The Daily Herald from Arlington Heights, Illinois on March 9, 2008 · Page 149
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The Daily Herald from Arlington Heights, Illinois · Page 149

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Arlington Heights, Illinois
Issue Date:
Sunday, March 9, 2008
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Page 149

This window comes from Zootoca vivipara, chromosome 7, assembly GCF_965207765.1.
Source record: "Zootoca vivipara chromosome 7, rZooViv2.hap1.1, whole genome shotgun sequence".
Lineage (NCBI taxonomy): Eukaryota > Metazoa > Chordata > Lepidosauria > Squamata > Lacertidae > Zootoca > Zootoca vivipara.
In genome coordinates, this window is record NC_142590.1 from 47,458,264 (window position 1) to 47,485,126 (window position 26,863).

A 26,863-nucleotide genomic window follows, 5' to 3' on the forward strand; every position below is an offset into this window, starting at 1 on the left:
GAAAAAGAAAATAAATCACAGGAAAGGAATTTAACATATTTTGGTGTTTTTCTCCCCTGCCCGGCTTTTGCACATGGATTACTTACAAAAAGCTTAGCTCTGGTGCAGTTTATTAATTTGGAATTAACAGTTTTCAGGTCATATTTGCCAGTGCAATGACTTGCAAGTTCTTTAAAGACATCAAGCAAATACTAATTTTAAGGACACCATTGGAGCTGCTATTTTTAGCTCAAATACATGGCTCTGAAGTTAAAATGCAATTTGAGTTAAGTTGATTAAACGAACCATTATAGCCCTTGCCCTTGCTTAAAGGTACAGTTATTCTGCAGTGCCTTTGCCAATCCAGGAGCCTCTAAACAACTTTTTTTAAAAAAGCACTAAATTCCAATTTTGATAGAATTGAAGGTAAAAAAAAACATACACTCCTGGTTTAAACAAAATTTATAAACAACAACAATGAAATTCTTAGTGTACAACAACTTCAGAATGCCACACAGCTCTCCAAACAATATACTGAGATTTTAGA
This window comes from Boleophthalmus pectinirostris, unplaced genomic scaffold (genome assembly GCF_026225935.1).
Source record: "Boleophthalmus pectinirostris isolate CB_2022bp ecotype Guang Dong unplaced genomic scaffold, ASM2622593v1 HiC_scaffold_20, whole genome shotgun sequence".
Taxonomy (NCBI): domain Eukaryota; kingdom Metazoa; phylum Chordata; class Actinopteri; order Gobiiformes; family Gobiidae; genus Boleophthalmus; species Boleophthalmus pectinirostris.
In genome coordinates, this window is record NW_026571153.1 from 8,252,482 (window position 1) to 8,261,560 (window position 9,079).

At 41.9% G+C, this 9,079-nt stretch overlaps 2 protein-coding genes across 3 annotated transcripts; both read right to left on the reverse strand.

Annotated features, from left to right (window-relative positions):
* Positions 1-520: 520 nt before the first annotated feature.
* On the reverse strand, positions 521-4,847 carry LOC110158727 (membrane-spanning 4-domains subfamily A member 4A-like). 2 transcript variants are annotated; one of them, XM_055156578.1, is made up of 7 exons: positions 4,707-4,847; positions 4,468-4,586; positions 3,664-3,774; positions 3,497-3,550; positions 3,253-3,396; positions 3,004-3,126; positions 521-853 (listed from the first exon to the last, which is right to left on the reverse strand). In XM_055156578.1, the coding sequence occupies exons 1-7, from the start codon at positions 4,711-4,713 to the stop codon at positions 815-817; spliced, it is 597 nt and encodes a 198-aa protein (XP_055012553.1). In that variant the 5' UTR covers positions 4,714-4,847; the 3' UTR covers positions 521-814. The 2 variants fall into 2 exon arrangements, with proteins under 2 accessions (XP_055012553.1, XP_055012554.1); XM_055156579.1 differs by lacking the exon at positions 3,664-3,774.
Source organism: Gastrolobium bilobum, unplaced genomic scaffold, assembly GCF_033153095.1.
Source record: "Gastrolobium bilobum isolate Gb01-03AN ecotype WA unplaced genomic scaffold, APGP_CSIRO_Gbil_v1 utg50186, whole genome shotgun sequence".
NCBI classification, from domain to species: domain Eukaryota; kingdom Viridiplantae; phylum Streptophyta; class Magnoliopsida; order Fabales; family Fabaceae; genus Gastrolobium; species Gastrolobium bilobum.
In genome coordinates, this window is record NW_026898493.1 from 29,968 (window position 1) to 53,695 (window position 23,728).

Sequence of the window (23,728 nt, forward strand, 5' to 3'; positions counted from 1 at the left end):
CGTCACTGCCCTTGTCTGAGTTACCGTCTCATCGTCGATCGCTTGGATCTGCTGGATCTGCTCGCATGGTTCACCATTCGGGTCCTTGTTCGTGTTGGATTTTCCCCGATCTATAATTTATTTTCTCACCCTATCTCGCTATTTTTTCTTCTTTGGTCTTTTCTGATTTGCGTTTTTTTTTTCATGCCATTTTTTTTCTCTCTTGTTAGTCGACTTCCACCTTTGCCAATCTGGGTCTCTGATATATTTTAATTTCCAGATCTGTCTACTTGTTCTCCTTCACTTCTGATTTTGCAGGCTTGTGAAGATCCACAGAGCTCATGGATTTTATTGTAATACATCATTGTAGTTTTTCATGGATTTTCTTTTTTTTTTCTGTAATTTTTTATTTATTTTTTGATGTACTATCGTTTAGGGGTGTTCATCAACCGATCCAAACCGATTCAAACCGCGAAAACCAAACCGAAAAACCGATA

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SUNDAY, MARCH 9, 2008 DailyHerald SotrtliElpi Contact w Births Timeout! Sunday dallyherald.com F1 Elgin woman remembered for community service efforts It's been a tough couple of weeks for Elgin. The city lost influential Hispanic grocer "Jose" Luis Diaz; and historian, genealogist and volunteer Rowena Swan. Now, Sher- Harry Hitzeman Elgin, S. Elgin man Hospital also has lost one of its fixtures and community leaders. Fern Marie Samples Risley, a lifelong Elgin resident, died Feb. 27. She was 78. She graduated Elgin High School in 1947 and Bradley University in 1951. She worked at the radio station WRMN before taking a part-time job helping with public relations for Sherman Hospital, which eventually grew into a 33-year career. After her retirement, she stayed active in fundraising for the Sherman Health Foundation Board. Risley also served with a battery of service and charitable organizations, including the Elgin Junior Service Board, Zonta International, Sherman Hospital Auxiliary, American Hospital Association, American Society of Hospital Marketing and Public Relations, United Way and Elgin Women's Club, according to her family. She also was the first recipient of the YWCA's Leader Luncheon Marguerite Henry Award for Communications and Technology in 1984. Risley was a huge Bears fan, and a season ticketholder for 30 years. She's probably singing "Bear Down, Chicago Bears" with NFL founder George "Papa Bear" Halas and Walter Payton right now. Risley is survived by her four children and seven grandchildren. Her husband of 54 years, J. Audley, died in January. A memorial service was slated for last Saturday in the Assembly Hall at Sherman Hospital. In lieu of flowers, Fern's family requests memorials in her memory be made to the Sherman Health Foundation, 934 Center St., Elgin, IL. 60120. The sky's the limit: Don't tell the folks at the Elgin-based Valley Air Service that the country's headed into a recession. The executive aircraft charter and aircraft management company recently reported that its sales were 42 percent higher in 2007 compared to the prior year. Established in 1994 by husband/wife team Stephen and Maureen Cosyns, the company has a fleet of jets at the West Chicago-based DuPage Airport. The airport is the third busiest in the state, and like the airport administration, Valley officials also target executives. "Approximately 80 percent of our clients are business executives," said Stephen Cosyns, who also is the company's chief pilot. "Because time is money, it is a wise investment for them to charter rather than fly commercial airlines. High-level executives appreciate the convenience of utilizing regional airports where they can avoid the long lines and flight delays of O'Hare or Midway. They can get more business accomplished." For information about Valley Air Service Inc. or to request a quote, contact the office headquarters at (847) 468-7473 or e-mail charter@flyvas.com. • Harry Hitzeman covers Elgin and South Elgin. To reach him, call (847) 608-2719 or send an } e-mail ty hhitzeman@daily- City grants give neighborhoods hand in sprucing up Elgin neighborhood groups can vie for a slice of $50,000 starting this month to help create newsletters, spruce up local parks and create new entryway monuments. The city's Neighborhood Improvement Grant Program, or NIGP, has provided a little more than $1 million toward 136 different projects throughout Elgin since 1996, said RuthAnne Hall who oversees the grants as the city's management analyst. "This money has gone a long way in uniting residents in projects which benefit the entire community," said Hall. "The grant involves a neighborhood group match of volunteerism and funds, so many people from throughout the city share in the success of these projects." Since funding this year is more limited than in the past, Hall hopes the city's estimated 25 neighborhood groups are putting the final touches on their project proposals, which ai'e due March 31. "We hope the limited funding this year helps groups produce'the best possible proposals," she said. "We may not do as many as we have done in years past." The $50,000 in improvement money is available on a first-come, first-served basis and is slated for two different grants, including a Small Sparks Fund for projects of $1,000 or less and a Large Project Fund for more costly initiatives up to $15,000. For each one, neighborhood groups must pay for half the project in the form of volunteerism, in-kind donations or cash. The project must be a physical improvement to a neighborhood that's located on public property, such as sig- nage, lighting or parkway tree replacement. Groups can also request money to stage neighborhood festivals and other community-building events. Residents must wrap up their projects by spring 2009. Enhancements the city funded last year include a but- terfly garden on Douglas Avenue organized by the North East Neighborhood Association; new entryway monuments at Oakwood Hills on East Chicago Street and into the Eagle Heights subdivision on North McLean Boulevard; and a photo survey of houses in the Elgin Historic District by the Gifford Park Association. Other pending projects include a new neighborhood identity campaign hosted by the Summit Park Neighbors and Settlement and a neighborhood playground proposed by the Neighbors of South East Elgin. The South West Area Neighbors also already pitched the idea of securing money to run a neighborhood marketing campaign designed to bring new home buyers into their older area north of the Route 20 Bypass and immediately west of Route 31 or State Street, said Hall. "I'd love for more groups to come forward with ideas related to lighting, entryway monuments, improvements to parkways and neighborhood planning," she said. To receive an application, visit Elgin city hall at 150 Dexter Court, download the information from the city's Web site at www.cityofelgin.org or call Hall at (847) 931-6104. • Mark Billings can be reached by mail at Daily Herald, 385 Airport Road, Suite A, Elgin, IL 60123, by fax at (847) 6080849, or e-mail foxvalley@ dailyherald.com. All kinds of bueno Hablamos Espanol Expo shows off culture, gathers help for daily life in one place PHOTOS BY GEORGE LECLAIRE/glcclaire@dailyherald.com Somos Colombia ("We are Colombia"), an Elgin-based group, dances at the Elgin Area Chamber of Commerce's third annual Hablamos Espanol Expo, which was held Sunday at The Centre in Elgin. See the video at dailyherald.com T he third annual Elgin Area Chamber of Commerce Hablamos Espanol Expo, held Sunday at The Centre in Elgin, served a variety of purposes in both Spanish and English. Hablamos Espanol illustrated the diversity of Hispanic culture, with dancers and other cultural groups, and an art show. Chamber members to market their products and services. Governmental representatives talked about what they do and listened to questions from attendees. There also were voting machine lessons, and appearances by McGruff the Crime Dog and Ozzie from the Kane County Cougars. Mariano Mercado, an artist and a teacher at Abbott Middle School in Elgin, has child-related and Hispanic themes in his work. Kids write for kids in KV Chronicles BY LENORE T. ADKINS ladkins@ilailyltfraUl.com Got a big mouth? Apparently, nearly 20 kids reporting for the Lake in the Hills-based KV Chronicles newspaper do, and they're proud of it. KV, which stands for "kids view," is all about children, and chronicles news and events that matter to them. The quarterly newspaper is written for kids and by kids — and like most grown-up newspapers, offers an online component that includes video stories. For example, if you click on a story about a "Fear Factor"-style eating contest at www.kvtv.biz, you'll hear Luke Anderson, 9, of Lake in the Hills, guiding you through the images. Don't worry, the only gross things that went down the hatch were brus- sels sprouts and chocolate chip cookies covered in cheese sauce. For all intents and purposes, the kids are real reporters. They carry press passes, notebooks, business cards, cameras and boundless curiosity wherever they go. Michael Geheren, 12, of Huntley serves as the senior reporter, Webmaster and occasional managing editor for KV Chronicles. Like reporters from grownup newspapers, he carries a press pass to cover events for the paper. All of the story ideas come from the children as well. "We don't give them any leads," said Lynn Anderson, the program's head instructor. In the most recent issue, the kids PHOTOS BY GEORGE'LEC:LAiRJE/g]cclairt@dairyh^Tald.com Local children are behind KV Chronicles, a Lake in the Hills-based newspaper that's for and by kids. Here, head instructor Lynn Anderson of Lake in the Hills edits the newspaper's Web page with several child reporters. The group meets at the Labahn-Hain House in Lake in the Hills. They're on hiatus for now, but See woson PAGE 2 will start back up again in April. I